Very tough beetles can sometimes be relaxed http://markgtelfer.co.uk/beetles/techniques-for-studying-beetles/carding-pinning-and-labelling/ by digesting the denaturated collagen with pepsin (enzymes) http://markgtelfer.co.uk/beetles/techniques-for-studying-beetles/carding-pinning-and-labelling/relaxing/

Regards, Ichthy
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MaxRockbin



Joined: 08 Nov 2014
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Location: Portland, OR

PostPosted: Wed Jun 24, 2015 12:22 pm    Post subject: Reply with quote

Thanks! Very useful info.

Per one of the websites on the subject, I've got a couple of boxelders in a relaxing box with paper towels wet with distilled vinegar (aka dilute acetic acid). I'll give them a couple of days. They are actually in contact with the paper towels. I hope that's not too damaging.

I hadn't tried just water (with no contact). That would be easier and less smelly...
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johan



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PostPosted: Thu Jun 25, 2015 8:48 am    Post subject: Reply with quote

Water on its own works, but be careful you don't get mould growing. Every method I've tried has its up and downsides - 24-48hr in vinegar on a paper towel in an airtight container on a pc (for a bit of heat) seems to be best compromise. The Watkins & Doncaster stuff is really stinky.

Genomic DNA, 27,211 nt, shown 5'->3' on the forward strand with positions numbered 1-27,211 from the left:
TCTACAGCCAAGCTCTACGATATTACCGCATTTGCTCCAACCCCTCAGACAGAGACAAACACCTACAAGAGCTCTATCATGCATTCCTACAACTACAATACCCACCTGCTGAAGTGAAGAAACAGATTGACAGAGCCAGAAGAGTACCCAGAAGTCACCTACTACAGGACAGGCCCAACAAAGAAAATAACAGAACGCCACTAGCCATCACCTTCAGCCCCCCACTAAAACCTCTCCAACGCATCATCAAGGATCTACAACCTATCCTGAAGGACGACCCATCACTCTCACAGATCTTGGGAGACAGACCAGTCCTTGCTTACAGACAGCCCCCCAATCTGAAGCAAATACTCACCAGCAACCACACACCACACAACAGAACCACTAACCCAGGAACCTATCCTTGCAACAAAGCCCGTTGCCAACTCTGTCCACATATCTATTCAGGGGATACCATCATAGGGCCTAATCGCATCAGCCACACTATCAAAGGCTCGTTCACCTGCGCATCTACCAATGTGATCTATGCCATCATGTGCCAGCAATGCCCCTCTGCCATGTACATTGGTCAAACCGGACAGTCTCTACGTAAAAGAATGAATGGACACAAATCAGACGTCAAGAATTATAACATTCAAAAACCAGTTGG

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MaxRockbin



Joined: 08 Nov 2014
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Location: Portland, OR

PostPosted: Thu Jun 25, 2015 6:25 pm    Post subject: Reply with quote

Thanks for the tips Johan. I just pulled a couple boxelder bugs from my vinegar in tupperware relaxing chamber and it seems to work very well If given enough time (previously I had only tried 24 hours and that wasn't cutting it). I haven't tried just plain water yet.

Also after reading your page on insect positioning on extreme-macro.co.uk, I made myself some hooks and holders by bending insect pins and super-gluing them to sticks. It is so much easier than poking and prodding them around with pins and tweezers. Thanks!

A related tip I just learned from "insects4sale,": foam insulation boards from a home supply store can be better than regular styrofoam for a pinning surface because it's smoother, so the little feet don't snag as much. (I've also tried putting scotch tape on top of styrofoam and that seems to work as well).
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MaxRockbin



Joined: 08 Nov 2014
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Location: Portland, OR

PostPosted: Fri Jun 26, 2015 1:47 pm    Post subject: Reply with quote

An update and Relaxing Question Part II: Drying?

My target for relaxing is this 8mm Western Boxelder Bug Nymph, which has a very attractive pattern. This is a live specimen photographed through a stereo microscope eyepiece with an iPhone (focus is tricky doing this and it usually takes me several shots to get a decent one):



After relaxing 48 hours in tupperware with vinegar soaked paper towels (in contact with the bug), I cleaned him in a TSP/surfactant solution, then rinsed quickly in 99% isopropyl, then put in a fair amount of time in my first ever effort at pinning a bug in position (the bug limbs were very flexible, but the body not squishy. Seemingly perfect):